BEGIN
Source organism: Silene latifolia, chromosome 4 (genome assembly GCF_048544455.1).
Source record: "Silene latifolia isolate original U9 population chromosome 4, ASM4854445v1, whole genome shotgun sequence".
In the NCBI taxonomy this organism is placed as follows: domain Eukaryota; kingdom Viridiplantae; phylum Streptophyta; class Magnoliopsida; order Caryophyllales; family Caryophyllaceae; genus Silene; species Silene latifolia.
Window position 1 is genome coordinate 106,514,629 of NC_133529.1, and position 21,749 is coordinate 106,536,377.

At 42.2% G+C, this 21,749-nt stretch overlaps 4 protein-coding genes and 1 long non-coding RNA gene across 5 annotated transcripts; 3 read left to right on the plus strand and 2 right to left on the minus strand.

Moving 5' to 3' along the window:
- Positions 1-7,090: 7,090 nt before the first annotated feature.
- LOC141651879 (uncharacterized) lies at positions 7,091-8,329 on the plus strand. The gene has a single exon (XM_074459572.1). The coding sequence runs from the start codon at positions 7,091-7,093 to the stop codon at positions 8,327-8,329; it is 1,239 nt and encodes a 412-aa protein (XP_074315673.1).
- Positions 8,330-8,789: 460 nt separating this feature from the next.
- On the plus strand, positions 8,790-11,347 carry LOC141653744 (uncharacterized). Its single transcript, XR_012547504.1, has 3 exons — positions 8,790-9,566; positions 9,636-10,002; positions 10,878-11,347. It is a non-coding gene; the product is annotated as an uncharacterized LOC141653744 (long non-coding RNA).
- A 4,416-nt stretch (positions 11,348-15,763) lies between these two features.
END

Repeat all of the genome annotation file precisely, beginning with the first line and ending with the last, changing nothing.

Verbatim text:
Source organism: Silene latifolia, chromosome 4 (genome assembly GCF_048544455.1).
Source record: "Silene latifolia isolate original U9 population chromosome 4, ASM4854445v1, whole genome shotgun sequence".
In the NCBI taxonomy this organism is placed as follows: domain Eukaryota; kingdom Viridiplantae; phylum Streptophyta; class Magnoliopsida; order Caryophyllales; family Caryophyllaceae; genus Silene; species Silene latifolia.
Window position 1 is genome coordinate 106,514,629 of NC_133529.1, and position 21,749 is coordinate 106,536,377.

At 42.2% G+C, this 21,749-nt stretch overlaps 4 protein-coding genes and 1 long non-coding RNA gene across 5 annotated transcripts; 3 read left to right on the plus strand and 2 right to left on the minus strand.

Moving 5' to 3' along the window:
- Positions 1-7,090: 7,090 nt before the first annotated feature.
- LOC141651879 (uncharacterized) lies at positions 7,091-8,329 on the plus strand. The gene has a single exon (XM_074459572.1). The coding sequence runs from the start codon at positions 7,091-7,093 to the stop codon at positions 8,327-8,329; it is 1,239 nt and encodes a 412-aa protein (XP_074315673.1).
- Positions 8,330-8,789: 460 nt separating this feature from the next.
- On the plus strand, positions 8,790-11,347 carry LOC141653744 (uncharacterized). Its single transcript, XR_012547504.1, has 3 exons — positions 8,790-9,566; positions 9,636-10,002; positions 10,878-11,347. It is a non-coding gene; the product is annotated as an uncharacterized LOC141653744 (long non-coding RNA).
- A 4,416-nt stretch (positions 11,348-15,763) lies between these two features.